“In our case, AI helps us to do a few things at the design phase primarily using algorithmic topology,” said Avi Reichental, Techniplas Digital CEO, in an email interview. “We believe there is only one correct answer for each design optimization problem … if you set the design problem correctly. AI helps in determining that.”
Automakers have been using 3D printers for design and to make prototypes. Companies gradually are discussing their efforts publicly. Ford last year provided press tours of its Advanced Manufacturing Center in Redford, Mich., a Detroit suburb. The facility, among other things, tests 3D printers from various manufacturers for adapting to vehicle manufacturing.
Reichental, a former CEO of 3D Systems, said use of 3D printing is likely to expand in the industry because of lightweighting.
“You can mimic the kinds of efficient, high-performance structures we find in nature,” he said. “This is why we’re seeing an explosion in the adoption of 3D metal printers, especially in aerospace, automotive, and also in the medical device industry.”
Lightweight Innovations For Tomorrow (LIFT), one of the Manufacturing USA institutes developed under the Obama administration, is stepping up its efforts to develop lightweighting technology.
The Detroit-based group now operates a linear friction welder, which can produce large parts. The massive machine weighs 122,000 lb (55,338 kg). Most of it is below the floor of LIFT’s production area, which has various machine tools and robots. The friction welding technology is used in aerospace to reduce weight in parts. LIFT has said it will explore how the technology can be deployed in other industries, including automotive.
First in North America
The linear friction welder is the first in North America. Until now, companies had to go to Europe to use such a machine on projects. It’s known as the LF35-75 and was built and installed by Manufacturing Technology Inc. (MTI), South Bend, Ind. Both MTI and LIFT will have shared capacity of the machine while MTI will maintain it. The welder will be used for MTI customers and for LIFT projects. The linear friction welder also enables joining multiple materials and creates unique shapes.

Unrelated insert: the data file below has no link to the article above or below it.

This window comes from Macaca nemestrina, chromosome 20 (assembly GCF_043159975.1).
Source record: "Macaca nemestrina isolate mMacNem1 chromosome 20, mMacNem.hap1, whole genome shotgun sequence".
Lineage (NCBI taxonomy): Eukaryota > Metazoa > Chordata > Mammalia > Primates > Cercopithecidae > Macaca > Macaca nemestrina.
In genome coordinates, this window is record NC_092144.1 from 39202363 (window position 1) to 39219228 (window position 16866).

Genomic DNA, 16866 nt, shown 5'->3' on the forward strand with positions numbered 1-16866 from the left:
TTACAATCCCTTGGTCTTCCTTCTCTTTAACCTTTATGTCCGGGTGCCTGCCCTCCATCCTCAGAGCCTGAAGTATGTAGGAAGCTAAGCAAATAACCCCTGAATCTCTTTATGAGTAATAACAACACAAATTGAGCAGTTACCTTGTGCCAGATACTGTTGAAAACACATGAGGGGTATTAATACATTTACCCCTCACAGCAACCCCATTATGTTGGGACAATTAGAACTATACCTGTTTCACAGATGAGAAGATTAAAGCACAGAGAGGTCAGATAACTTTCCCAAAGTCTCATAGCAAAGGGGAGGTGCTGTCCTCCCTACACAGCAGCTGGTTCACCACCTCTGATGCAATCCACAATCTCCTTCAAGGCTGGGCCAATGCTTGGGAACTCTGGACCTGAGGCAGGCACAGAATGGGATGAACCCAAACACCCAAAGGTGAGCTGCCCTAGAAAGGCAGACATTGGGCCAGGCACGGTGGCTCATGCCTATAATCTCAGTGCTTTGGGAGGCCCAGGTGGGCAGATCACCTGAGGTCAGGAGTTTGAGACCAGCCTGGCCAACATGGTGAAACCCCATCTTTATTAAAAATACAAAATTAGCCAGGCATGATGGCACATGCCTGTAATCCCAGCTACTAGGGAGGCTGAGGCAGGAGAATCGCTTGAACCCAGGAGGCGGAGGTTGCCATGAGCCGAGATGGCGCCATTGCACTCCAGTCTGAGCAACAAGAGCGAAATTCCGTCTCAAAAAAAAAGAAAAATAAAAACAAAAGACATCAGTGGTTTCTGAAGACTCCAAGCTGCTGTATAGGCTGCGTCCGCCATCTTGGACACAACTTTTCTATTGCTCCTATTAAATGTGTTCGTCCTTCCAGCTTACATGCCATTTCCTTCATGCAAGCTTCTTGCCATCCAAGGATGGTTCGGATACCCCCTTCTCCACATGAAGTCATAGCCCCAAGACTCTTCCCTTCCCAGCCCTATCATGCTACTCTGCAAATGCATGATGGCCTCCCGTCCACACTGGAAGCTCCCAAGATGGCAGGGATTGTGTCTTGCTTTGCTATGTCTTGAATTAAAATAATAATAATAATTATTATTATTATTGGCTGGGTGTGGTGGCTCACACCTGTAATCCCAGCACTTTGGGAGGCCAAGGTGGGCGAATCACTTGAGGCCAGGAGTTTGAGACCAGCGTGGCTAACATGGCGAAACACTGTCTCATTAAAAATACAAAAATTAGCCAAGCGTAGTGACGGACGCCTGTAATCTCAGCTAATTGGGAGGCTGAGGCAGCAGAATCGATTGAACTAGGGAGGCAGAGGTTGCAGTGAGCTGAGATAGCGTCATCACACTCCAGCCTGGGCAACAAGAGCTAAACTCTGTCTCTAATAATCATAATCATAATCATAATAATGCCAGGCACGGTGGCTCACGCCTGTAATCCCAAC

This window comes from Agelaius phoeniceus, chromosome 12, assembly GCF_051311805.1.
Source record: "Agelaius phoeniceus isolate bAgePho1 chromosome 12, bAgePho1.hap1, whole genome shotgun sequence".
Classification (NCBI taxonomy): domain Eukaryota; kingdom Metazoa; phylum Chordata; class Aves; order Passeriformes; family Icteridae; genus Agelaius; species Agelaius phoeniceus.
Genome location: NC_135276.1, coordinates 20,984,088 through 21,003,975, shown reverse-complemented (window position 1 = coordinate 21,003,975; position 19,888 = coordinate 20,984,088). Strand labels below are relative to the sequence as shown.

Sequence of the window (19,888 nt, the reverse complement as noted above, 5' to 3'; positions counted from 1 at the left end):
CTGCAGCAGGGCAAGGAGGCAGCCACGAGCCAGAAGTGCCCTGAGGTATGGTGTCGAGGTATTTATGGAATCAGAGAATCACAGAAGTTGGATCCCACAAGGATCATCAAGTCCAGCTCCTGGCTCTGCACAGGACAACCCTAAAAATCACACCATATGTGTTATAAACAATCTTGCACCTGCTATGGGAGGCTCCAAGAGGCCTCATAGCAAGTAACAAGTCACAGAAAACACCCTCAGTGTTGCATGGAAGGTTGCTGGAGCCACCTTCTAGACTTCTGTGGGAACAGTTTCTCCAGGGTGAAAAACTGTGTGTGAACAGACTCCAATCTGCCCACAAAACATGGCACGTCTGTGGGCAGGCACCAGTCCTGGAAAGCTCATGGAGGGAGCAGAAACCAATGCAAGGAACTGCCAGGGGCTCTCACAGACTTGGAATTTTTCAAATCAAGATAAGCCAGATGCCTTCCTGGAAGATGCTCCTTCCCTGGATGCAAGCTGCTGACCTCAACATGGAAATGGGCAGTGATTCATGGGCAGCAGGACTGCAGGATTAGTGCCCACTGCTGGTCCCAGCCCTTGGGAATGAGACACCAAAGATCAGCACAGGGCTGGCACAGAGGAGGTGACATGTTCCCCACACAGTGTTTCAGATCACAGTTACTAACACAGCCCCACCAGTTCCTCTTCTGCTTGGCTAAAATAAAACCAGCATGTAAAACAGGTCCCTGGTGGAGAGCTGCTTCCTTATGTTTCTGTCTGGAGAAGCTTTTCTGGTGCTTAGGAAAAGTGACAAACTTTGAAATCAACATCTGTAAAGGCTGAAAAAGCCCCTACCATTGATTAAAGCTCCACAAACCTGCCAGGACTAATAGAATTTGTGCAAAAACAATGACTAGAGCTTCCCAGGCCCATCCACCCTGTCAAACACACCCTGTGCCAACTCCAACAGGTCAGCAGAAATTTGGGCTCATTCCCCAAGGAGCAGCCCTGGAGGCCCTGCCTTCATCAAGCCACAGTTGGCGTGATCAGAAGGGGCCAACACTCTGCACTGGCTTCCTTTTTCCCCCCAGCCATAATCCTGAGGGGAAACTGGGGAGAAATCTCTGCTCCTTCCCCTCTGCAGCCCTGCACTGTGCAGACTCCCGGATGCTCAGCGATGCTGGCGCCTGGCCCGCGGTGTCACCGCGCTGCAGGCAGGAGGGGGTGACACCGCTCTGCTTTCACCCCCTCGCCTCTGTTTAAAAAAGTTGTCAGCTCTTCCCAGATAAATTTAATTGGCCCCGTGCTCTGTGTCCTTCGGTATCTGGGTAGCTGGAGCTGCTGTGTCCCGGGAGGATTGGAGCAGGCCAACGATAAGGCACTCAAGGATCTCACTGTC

LIFT also is becoming more involved in developing technology that can be commercialized. Previously, LIFT was a place where companies, non-profit groups and universities could collaborate on basic research. It would be up to companies to commercialize the technology from there.
The organization now is continuing development beyond the early stages. “In this country, lightweighting is tremendously important,” said Nigel Francis, LIFT’s CEO. “We’re proponents of a multi-material solution. The solution is likely to be many, many materials.”
In addition, suppliers are looking to take weight out of systems as they try to improve performance. In chassis for example, Brakes International, Eindhoven, Netherlands, is developing its brake-by-wire Smart Brake, which it plans to introduce in 2025. Smart Brake eliminates hydraulic braking. It replaces the master cylinder, brake lines, brake fluid, fluid-driven caliper pistons and anti-lock braking components. Braking will be done electronically with electric motors that exhibit a high clamping force on brake pads and rotors. Each wheel end will be individually controlled. Chassis Brakes says the system has a simplified design.
Looking ahead, lightweighting efforts will continue and utilize other materials. One possible area is composite materials, such as carbon fiber. Some high-end “super cars,” such as the Ford GT and Acura NSX, use carbon fiber. How quickly composites spread is uncertain.
“I don’t think we’re going to see a lot of growth in composites for the next 10 years,” said Jay Baron, the retired CAR president. “We are constrained by costs. It is not a technology issue.”
Advancements in design software also will affect efforts to reduce vehicle weight, Baron said. “New software recognizes the complexity and recognizes the interaction” of materials, he said. “We will see a proliferation of new materials throughout the car.”